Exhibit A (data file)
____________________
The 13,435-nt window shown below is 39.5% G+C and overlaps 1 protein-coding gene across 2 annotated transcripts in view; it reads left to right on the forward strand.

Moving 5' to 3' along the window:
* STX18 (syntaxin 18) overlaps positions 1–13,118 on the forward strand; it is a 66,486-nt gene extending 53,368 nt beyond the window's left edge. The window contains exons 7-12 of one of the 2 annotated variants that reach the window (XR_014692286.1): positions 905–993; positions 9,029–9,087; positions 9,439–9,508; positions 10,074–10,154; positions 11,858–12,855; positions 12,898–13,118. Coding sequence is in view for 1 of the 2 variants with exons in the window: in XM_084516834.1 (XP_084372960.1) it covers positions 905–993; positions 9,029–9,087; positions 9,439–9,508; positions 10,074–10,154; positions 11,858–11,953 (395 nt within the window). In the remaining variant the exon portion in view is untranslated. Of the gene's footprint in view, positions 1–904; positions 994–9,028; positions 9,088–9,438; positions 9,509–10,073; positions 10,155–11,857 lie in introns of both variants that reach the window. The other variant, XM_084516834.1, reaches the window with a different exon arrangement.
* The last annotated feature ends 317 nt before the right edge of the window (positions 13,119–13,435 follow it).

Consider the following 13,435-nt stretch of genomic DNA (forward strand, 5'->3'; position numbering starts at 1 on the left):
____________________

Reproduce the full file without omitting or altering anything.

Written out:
The 13,435-nt window shown below is 39.5% G+C and overlaps 1 protein-coding gene across 2 annotated transcripts in view; it reads left to right on the forward strand.

Moving 5' to 3' along the window:
* STX18 (syntaxin 18) overlaps positions 1–13,118 on the forward strand; it is a 66,486-nt gene extending 53,368 nt beyond the window's left edge. The window contains exons 7-12 of one of the 2 annotated variants that reach the window (XR_014692286.1): positions 905–993; positions 9,029–9,087; positions 9,439–9,508; positions 10,074–10,154; positions 11,858–12,855; positions 12,898–13,118. Coding sequence is in view for 1 of the 2 variants with exons in the window: in XM_084516834.1 (XP_084372960.1) it covers positions 905–993; positions 9,029–9,087; positions 9,439–9,508; positions 10,074–10,154; positions 11,858–11,953 (395 nt within the window). In the remaining variant the exon portion in view is untranslated. Of the gene's footprint in view, positions 1–904; positions 994–9,028; positions 9,088–9,438; positions 9,509–10,073; positions 10,155–11,857 lie in introns of both variants that reach the window. The other variant, XM_084516834.1, reaches the window with a different exon arrangement.
* The last annotated feature ends 317 nt before the right edge of the window (positions 13,119–13,435 follow it).

Consider the following 13,435-nt stretch of genomic DNA (forward strand, 5'->3'; position numbering starts at 1 on the left):